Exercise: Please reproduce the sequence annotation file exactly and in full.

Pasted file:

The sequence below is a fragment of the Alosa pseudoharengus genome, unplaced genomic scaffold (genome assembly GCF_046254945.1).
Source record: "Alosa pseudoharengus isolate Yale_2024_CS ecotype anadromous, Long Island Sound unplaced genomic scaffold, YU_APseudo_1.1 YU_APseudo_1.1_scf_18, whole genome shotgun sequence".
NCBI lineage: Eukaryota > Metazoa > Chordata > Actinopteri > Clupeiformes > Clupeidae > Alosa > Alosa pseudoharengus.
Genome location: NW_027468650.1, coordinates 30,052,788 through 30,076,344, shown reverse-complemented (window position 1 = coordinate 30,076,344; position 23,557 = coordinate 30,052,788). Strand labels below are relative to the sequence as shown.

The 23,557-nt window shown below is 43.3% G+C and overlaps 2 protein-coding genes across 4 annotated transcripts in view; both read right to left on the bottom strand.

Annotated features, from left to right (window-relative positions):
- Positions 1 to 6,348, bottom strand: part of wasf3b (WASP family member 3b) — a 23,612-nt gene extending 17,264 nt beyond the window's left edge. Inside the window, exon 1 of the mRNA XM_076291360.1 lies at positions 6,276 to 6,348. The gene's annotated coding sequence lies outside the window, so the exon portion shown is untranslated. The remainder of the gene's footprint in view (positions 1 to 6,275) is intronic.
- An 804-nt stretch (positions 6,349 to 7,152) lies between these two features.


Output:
The sequence below is a fragment of the Alosa pseudoharengus genome, unplaced genomic scaffold (genome assembly GCF_046254945.1).
Source record: "Alosa pseudoharengus isolate Yale_2024_CS ecotype anadromous, Long Island Sound unplaced genomic scaffold, YU_APseudo_1.1 YU_APseudo_1.1_scf_18, whole genome shotgun sequence".
NCBI lineage: Eukaryota > Metazoa > Chordata > Actinopteri > Clupeiformes > Clupeidae > Alosa > Alosa pseudoharengus.
Genome location: NW_027468650.1, coordinates 30,052,788 through 30,076,344, shown reverse-complemented (window position 1 = coordinate 30,076,344; position 23,557 = coordinate 30,052,788). Strand labels below are relative to the sequence as shown.

The 23,557-nt window shown below is 43.3% G+C and overlaps 2 protein-coding genes across 4 annotated transcripts in view; both read right to left on the bottom strand.

Annotated features, from left to right (window-relative positions):
- Positions 1 to 6,348, bottom strand: part of wasf3b (WASP family member 3b) — a 23,612-nt gene extending 17,264 nt beyond the window's left edge. Inside the window, exon 1 of the mRNA XM_076291360.1 lies at positions 6,276 to 6,348. The gene's annotated coding sequence lies outside the window, so the exon portion shown is untranslated. The remainder of the gene's footprint in view (positions 1 to 6,275) is intronic.
- An 804-nt stretch (positions 6,349 to 7,152) lies between these two features.